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The Stockholm Syndrome and the Market

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"In 1973, four Swedes were held captive in a bank vault for six days during a robbery. Even though the captives themselves were not able to explain it, they displayed a strange association with their captors, identifying with them while fearing those who sought to end their captivity. In some cases they later testified on behalf of or raised money for the legal defense of their captors… …This phenomenon has been dubbed the Stockholm syndrome. According to the theory of psychologists, the abused seem to bond to their abusers as a means to endure abuse."

 -Psychological Responses to Terrorism by Rev. Fr. Charles T. Brusca

Since March 2000, many investors have found themselves victims of abuse. This April ten of the nation's top investment firms settled enforcement actions involving conflicts of interest between research and investment banking. The enforcement actions allege that, from approximately mid-1999 through mid-2001 or later, all of the firms allowed inappropriate influence by investment banking over research analysts, thereby creating conflicts of interest.

The ten firms are a who's who of brokerage and investment banking: Bear, Stearns & Co. Inc.; Credit Suisse First Boston LLC; Goldman, Sachs & Co.; Lehman Brothers Inc. ; J.P. Morgan Securities Inc. ; Merrill Lynch, Pierce, Fenner & Smith, Incorporated; Morgan Stanley & Co. Incorporated; Citigroup Global Markets Inc. f/k/a Salomon Smith Barney Inc.; UBS Warburg LLC; U.S. Bancorp Piper Jaffray Inc.

Charges included:

  • Issuing fraudulent research reports
  • Research reports without a sound basis for evaluating facts, containing exaggerated or unwarranted claims about the covered companies
  • Receiving payments for research without disclosing such payments and making undisclosed payments for research
  • Inappropriate spinning of "hot" Initial Public Offering (IPO) allocations in violation of Self Regulatory Organization rules
  • Violating broker-dealer record-keeping provisions

Curiously, however, investors do not blame brokerage firms for poor performance in recommended stocks. The Stockholm Syndrome gives us insight. According to Brusca:

"With this syndrome the captive seeks to distance himself emotionally from the situation by denial that it is actually taking place. The captive perceives it as "make believe", or looses himself in excessive periods of sleep, or in delusions of being magically rescued. He may try to forget the situation by engaging in useless but time consuming "busy work". Depending on his degree of identification with the captor he may deny that the captor is at fault, holding that the would-be rescuers are really to blame for his situation. "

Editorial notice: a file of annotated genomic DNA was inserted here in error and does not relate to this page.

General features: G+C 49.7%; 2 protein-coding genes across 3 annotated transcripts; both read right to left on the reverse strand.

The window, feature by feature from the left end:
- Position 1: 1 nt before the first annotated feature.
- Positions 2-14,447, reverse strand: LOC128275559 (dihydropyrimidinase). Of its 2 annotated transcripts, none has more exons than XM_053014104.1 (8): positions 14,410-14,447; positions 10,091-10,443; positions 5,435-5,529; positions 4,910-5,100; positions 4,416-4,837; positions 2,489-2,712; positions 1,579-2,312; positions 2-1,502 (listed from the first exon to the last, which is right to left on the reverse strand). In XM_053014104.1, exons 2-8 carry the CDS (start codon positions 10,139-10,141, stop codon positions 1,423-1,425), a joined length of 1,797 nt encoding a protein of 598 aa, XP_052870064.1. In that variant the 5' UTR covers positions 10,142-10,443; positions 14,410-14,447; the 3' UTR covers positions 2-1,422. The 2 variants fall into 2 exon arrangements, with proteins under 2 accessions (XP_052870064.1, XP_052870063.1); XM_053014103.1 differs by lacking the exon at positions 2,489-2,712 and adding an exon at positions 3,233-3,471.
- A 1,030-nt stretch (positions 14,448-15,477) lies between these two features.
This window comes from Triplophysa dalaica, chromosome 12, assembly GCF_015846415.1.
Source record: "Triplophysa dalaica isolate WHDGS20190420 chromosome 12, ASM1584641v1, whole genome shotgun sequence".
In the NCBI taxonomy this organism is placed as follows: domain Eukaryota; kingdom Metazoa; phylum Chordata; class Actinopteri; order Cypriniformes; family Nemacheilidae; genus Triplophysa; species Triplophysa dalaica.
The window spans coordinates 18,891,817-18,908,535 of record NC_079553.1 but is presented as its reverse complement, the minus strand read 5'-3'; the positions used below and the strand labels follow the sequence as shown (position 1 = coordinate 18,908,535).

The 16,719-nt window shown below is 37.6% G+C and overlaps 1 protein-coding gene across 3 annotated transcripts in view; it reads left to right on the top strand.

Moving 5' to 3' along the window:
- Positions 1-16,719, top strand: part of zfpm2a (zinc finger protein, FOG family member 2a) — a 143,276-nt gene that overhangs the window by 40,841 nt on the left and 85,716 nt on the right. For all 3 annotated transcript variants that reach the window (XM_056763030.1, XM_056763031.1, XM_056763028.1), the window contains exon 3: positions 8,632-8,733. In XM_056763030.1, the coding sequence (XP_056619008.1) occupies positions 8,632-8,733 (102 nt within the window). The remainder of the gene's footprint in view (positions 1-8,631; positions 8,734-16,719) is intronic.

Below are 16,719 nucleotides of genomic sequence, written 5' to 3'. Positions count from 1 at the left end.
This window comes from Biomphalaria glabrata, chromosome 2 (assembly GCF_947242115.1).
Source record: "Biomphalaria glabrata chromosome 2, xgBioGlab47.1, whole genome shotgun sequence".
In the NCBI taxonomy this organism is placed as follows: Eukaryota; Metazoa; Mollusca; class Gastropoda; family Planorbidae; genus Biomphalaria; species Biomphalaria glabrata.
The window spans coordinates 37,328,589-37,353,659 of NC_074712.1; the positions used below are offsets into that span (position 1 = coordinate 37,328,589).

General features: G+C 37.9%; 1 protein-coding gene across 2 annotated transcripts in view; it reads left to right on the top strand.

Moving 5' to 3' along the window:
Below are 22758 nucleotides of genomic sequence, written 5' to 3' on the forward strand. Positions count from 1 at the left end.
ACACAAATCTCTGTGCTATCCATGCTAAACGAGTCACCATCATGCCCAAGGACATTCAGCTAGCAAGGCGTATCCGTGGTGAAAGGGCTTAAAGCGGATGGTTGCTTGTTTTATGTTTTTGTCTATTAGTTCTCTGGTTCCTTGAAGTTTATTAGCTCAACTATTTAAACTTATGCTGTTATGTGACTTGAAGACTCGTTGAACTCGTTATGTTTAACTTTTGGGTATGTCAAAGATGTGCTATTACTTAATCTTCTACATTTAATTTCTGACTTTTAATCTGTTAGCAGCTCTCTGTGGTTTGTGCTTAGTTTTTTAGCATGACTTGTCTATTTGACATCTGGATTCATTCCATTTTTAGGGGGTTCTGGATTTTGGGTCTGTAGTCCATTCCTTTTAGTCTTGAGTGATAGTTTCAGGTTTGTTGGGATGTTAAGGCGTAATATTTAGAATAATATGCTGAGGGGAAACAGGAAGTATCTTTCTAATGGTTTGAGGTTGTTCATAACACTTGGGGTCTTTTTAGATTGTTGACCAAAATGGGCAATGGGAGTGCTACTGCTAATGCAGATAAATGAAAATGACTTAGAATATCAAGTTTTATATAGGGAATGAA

Are you hurrying to rush to the defense of your broker? Perhaps it was just all a bad dream? Perhaps if you study enough you might find a way to distract yourself from the main issue?

It has become apparent, now more than ever, that passive indexing and the usage of ETFs can be an answer to a scheme that has been so adeptly perpetrated on the American public. We have been led to believe the idea that we have to "beat" the market.and that we need the brokerage industry to do it.

It is a statistical fact year after year that approximately 80% of all mutual fund managers do NOT beat the S&P 500. The principle beneficiary year after year of this mega-mind control is the brokerage industry. Regardless of which way it goes, trades get made.

If you didn't follow through on your promises in your business how long would you remain in business? Do you think perhaps you might be fired if you repeatedly didn't keep your promises? I encourage investors to examine the choices available before they decide to hire a money manager who makes promises of being smarter than the market. Choose money managers that understand the virtues of passive investing.

W. Todd Hickman is a Registered Financial Consultant with Asset Growth Associates of Texas and has been in the financial services industry since 1987. Mr. Hickman co-hosts the financial call-in talk show "That's The Bottom Line" every Tuesday evening on Clear Channel 560AM KLVI. You can learn more about his radio program at the show's website http://bottomlineradio.net. You can find out more about his firm at http://savemyretirement.com. You can also reach him at his offices at (409) 840-6900.